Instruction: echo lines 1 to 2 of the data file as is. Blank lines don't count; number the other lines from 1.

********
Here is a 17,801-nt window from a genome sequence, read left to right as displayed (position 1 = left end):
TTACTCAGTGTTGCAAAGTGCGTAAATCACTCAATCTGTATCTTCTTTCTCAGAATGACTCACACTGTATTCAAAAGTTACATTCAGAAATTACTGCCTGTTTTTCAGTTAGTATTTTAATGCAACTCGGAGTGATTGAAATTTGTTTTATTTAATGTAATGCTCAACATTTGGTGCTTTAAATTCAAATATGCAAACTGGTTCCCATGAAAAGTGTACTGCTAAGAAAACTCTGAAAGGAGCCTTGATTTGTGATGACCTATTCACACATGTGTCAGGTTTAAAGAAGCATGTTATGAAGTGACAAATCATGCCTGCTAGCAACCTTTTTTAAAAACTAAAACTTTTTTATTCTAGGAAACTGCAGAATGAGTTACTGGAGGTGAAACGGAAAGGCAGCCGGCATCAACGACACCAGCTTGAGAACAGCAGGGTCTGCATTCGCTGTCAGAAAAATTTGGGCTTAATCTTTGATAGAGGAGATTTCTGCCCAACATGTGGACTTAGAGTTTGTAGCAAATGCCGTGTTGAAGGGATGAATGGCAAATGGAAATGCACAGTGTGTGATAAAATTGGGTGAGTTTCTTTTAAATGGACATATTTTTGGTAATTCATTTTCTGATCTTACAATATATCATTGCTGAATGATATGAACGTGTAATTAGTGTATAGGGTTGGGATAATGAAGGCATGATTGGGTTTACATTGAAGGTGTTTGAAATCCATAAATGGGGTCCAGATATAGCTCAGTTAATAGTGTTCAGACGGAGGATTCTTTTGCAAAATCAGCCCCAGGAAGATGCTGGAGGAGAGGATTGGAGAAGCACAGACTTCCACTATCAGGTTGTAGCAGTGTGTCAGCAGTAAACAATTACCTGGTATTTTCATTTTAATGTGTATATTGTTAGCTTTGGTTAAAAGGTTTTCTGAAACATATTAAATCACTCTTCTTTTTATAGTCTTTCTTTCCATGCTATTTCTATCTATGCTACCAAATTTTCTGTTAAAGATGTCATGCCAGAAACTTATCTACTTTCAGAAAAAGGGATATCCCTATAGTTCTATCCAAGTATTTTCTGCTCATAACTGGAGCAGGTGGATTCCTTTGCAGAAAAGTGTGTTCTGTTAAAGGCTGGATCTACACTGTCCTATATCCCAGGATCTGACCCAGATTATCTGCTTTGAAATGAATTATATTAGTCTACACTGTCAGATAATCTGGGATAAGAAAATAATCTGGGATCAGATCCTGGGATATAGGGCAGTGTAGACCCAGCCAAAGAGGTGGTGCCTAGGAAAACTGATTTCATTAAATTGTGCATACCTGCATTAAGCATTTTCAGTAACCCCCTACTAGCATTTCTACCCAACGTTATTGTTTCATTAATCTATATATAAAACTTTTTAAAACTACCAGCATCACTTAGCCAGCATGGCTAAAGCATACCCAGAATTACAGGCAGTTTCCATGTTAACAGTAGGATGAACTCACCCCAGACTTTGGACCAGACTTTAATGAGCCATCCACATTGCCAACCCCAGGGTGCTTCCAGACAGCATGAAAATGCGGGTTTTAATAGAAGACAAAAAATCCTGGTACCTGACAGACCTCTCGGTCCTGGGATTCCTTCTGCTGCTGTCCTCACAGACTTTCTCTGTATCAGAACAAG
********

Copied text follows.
Here is a 17,801-nt window from a genome sequence, read left to right as displayed (position 1 = left end):
TTACTCAGTGTTGCAAAGTGCGTAAATCACTCAATCTGTATCTTCTTTCTCAGAATGACTCACACTGTATTCAAAAGTTACATTCAGAAATTACTGCCTGTTTTTCAGTTAGTATTTTAATGCAACTCGGAGTGATTGAAATTTGTTTTATTTAATGTAATGCTCAACATTTGGTGCTTTAAATTCAAATATGCAAACTGGTTCCCATGAAAAGTGTACTGCTAAGAAAACTCTGAAAGGAGCCTTGATTTGTGATGACCTATTCACACATGTGTCAGGTTTAAAGAAGCATGTTATGAAGTGACAAATCATGCCTGCTAGCAACCTTTTTTAAAAACTAAAACTTTTTTATTCTAGGAAACTGCAGAATGAGTTACTGGAGGTGAAACGGAAAGGCAGCCGGCATCAACGACACCAGCTTGAGAACAGCAGGGTCTGCATTCGCTGTCAGAAAAATTTGGGCTTAATCTTTGATAGAGGAGATTTCTGCCCAACATGTGGACTTAGAGTTTGTAGCAAATGCCGTGTTGAAGGGATGAATGGCAAATGGAAATGCACAGTGTGTGATAAAATTGGGTGAGTTTCTTTTAAATGGACATATTTTTGGTAATTCATTTTCTGATCTTACAATATATCATTGCTGAATGATATGAACGTGTAATTAGTGTATAGGGTTGGGATAATGAAGGCATGATTGGGTTTACATTGAAGGTGTTTGAAATCCATAAATGGGGTCCAGATATAGCTCAGTTAATAGTGTTCAGACGGAGGATTCTTTTGCAAAATCAGCCCCAGGAAGATGCTGGAGGAGAGGATTGGAGAAGCACAGACTTCCACTATCAGGTTGTAGCAGTGTGTCAGCAGTAAACAATTACCTGGTATTTTCATTTTAATGTGTATATTGTTAGCTTTGGTTAAAAGGTTTTCTGAAACATATTAAATCACTCTTCTTTTTATAGTCTTTCTTTCCATGCTATTTCTATCTATGCTACCAAATTTTCTGTTAAAGATGTCATGCCAGAAACTTATCTACTTTCAGAAAAAGGGATATCCCTATAGTTCTATCCAAGTATTTTCTGCTCATAACTGGAGCAGGTGGATTCCTTTGCAGAAAAGTGTGTTCTGTTAAAGGCTGGATCTACACTGTCCTATATCCCAGGATCTGACCCAGATTATCTGCTTTGAAATGAATTATATTAGTCTACACTGTCAGATAATCTGGGATAAGAAAATAATCTGGGATCAGATCCTGGGATATAGGGCAGTGTAGACCCAGCCAAAGAGGTGGTGCCTAGGAAAACTGATTTCATTAAATTGTGCATACCTGCATTAAGCATTTTCAGTAACCCCCTACTAGCATTTCTACCCAACGTTATTGTTTCATTAATCTATATATAAAACTTTTTAAAACTACCAGCATCACTTAGCCAGCATGGCTAAAGCATACCCAGAATTACAGGCAGTTTCCATGTTAACAGTAGGATGAACTCACCCCAGACTTTGGACCAGACTTTAATGAGCCATCCACATTGCCAACCCCAGGGTGCTTCCAGACAGCATGAAAATGCGGGTTTTAATAGAAGACAAAAAATCCTGGTACCTGACAGACCTCTCGGTCCTGGGATTCCTTCTGCTGCTGTCCTCACAGACTTTCTCTGTATCAGAACAAG